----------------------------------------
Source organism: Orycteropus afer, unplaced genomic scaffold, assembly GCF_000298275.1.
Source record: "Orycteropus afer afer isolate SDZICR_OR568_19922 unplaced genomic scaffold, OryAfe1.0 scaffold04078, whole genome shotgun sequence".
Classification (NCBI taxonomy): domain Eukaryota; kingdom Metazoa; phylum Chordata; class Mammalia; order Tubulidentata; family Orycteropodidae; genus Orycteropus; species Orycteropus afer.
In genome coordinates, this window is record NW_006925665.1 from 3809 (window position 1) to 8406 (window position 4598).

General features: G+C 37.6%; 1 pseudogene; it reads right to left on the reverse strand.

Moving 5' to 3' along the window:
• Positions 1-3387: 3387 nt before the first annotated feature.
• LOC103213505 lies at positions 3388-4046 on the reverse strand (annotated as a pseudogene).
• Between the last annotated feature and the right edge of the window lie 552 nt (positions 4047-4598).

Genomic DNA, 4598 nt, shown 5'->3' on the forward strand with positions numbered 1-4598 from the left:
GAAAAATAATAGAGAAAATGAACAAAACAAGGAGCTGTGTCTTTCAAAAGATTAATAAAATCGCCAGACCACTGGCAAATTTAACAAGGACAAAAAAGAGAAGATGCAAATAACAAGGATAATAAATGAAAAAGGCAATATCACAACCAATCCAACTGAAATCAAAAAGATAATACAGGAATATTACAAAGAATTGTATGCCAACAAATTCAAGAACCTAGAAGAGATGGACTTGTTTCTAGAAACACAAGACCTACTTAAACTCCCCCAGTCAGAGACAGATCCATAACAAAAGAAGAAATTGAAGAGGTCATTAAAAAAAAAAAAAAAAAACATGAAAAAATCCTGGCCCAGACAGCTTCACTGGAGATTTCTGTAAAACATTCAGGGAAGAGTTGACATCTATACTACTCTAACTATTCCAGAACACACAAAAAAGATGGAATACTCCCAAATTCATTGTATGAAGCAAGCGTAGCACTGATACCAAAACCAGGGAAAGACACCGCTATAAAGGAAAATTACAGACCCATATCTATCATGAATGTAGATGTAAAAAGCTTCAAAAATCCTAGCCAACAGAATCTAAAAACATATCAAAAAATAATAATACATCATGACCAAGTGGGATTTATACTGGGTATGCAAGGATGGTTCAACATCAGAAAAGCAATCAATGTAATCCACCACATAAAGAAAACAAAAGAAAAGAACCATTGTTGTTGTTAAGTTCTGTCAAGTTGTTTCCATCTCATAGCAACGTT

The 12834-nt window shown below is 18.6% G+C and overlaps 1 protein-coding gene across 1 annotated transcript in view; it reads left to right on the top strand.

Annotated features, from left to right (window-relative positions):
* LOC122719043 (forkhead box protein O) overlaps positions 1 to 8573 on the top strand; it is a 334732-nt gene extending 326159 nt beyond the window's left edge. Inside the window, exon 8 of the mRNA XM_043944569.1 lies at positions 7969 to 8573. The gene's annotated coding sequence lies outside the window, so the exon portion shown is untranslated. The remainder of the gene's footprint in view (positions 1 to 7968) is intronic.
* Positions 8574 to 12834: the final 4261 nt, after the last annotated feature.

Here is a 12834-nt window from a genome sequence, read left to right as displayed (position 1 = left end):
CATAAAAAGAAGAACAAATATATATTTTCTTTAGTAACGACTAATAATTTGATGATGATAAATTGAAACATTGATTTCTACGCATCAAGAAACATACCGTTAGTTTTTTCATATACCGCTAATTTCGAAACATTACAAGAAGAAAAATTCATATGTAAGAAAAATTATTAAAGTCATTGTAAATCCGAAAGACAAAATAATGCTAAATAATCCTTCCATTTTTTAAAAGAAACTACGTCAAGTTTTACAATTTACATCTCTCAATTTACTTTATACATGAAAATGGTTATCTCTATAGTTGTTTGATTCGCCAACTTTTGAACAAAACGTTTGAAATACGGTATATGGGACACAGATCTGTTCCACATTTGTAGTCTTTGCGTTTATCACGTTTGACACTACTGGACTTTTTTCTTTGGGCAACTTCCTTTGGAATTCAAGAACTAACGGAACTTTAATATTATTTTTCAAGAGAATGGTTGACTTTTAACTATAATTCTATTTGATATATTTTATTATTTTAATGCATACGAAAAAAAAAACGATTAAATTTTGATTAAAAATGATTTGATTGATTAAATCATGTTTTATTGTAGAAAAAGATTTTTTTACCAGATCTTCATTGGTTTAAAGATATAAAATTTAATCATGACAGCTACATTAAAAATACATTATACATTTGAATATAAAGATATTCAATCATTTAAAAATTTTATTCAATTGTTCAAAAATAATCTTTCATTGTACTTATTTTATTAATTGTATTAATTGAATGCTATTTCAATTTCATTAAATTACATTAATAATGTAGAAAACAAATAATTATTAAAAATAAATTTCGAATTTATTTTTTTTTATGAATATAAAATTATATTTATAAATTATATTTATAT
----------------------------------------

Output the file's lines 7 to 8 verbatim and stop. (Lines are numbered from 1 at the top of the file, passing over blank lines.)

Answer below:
• Positions 1-3387: 3387 nt before the first annotated feature.
• LOC103213505 lies at positions 3388-4046 on the reverse strand (annotated as a pseudogene).